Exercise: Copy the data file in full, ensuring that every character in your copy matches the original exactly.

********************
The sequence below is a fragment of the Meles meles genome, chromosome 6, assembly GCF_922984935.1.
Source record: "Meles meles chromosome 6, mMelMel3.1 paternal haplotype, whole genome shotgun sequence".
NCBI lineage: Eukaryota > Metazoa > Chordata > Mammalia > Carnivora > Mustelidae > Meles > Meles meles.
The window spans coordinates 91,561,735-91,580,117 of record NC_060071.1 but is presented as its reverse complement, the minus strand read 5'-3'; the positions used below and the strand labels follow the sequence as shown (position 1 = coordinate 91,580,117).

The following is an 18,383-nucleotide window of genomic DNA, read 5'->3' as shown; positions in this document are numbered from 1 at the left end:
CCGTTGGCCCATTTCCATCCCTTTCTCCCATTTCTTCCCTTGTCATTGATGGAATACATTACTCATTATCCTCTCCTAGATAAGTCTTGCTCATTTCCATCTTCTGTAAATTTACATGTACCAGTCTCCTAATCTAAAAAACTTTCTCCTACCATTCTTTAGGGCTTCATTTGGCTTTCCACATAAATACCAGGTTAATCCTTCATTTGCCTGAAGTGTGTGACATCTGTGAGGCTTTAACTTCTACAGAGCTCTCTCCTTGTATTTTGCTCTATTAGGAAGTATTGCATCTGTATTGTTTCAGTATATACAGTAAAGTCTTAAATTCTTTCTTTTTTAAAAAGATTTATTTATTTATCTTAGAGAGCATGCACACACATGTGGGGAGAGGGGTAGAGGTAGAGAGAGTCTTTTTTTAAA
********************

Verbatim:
The sequence below is a fragment of the Meles meles genome, chromosome 6, assembly GCF_922984935.1.
Source record: "Meles meles chromosome 6, mMelMel3.1 paternal haplotype, whole genome shotgun sequence".
NCBI lineage: Eukaryota > Metazoa > Chordata > Mammalia > Carnivora > Mustelidae > Meles > Meles meles.
The window spans coordinates 91,561,735-91,580,117 of record NC_060071.1 but is presented as its reverse complement, the minus strand read 5'-3'; the positions used below and the strand labels follow the sequence as shown (position 1 = coordinate 91,580,117).

The following is an 18,383-nucleotide window of genomic DNA, read 5'->3' as shown; positions in this document are numbered from 1 at the left end:
CCGTTGGCCCATTTCCATCCCTTTCTCCCATTTCTTCCCTTGTCATTGATGGAATACATTACTCATTATCCTCTCCTAGATAAGTCTTGCTCATTTCCATCTTCTGTAAATTTACATGTACCAGTCTCCTAATCTAAAAAACTTTCTCCTACCATTCTTTAGGGCTTCATTTGGCTTTCCACATAAATACCAGGTTAATCCTTCATTTGCCTGAAGTGTGTGACATCTGTGAGGCTTTAACTTCTACAGAGCTCTCTCCTTGTATTTTGCTCTATTAGGAAGTATTGCATCTGTATTGTTTCAGTATATACAGTAAAGTCTTAAATTCTTTCTTTTTTAAAAAGATTTATTTATTTATCTTAGAGAGCATGCACACACATGTGGGGAGAGGGGTAGAGGTAGAGAGAGTCTTTTTTTAAA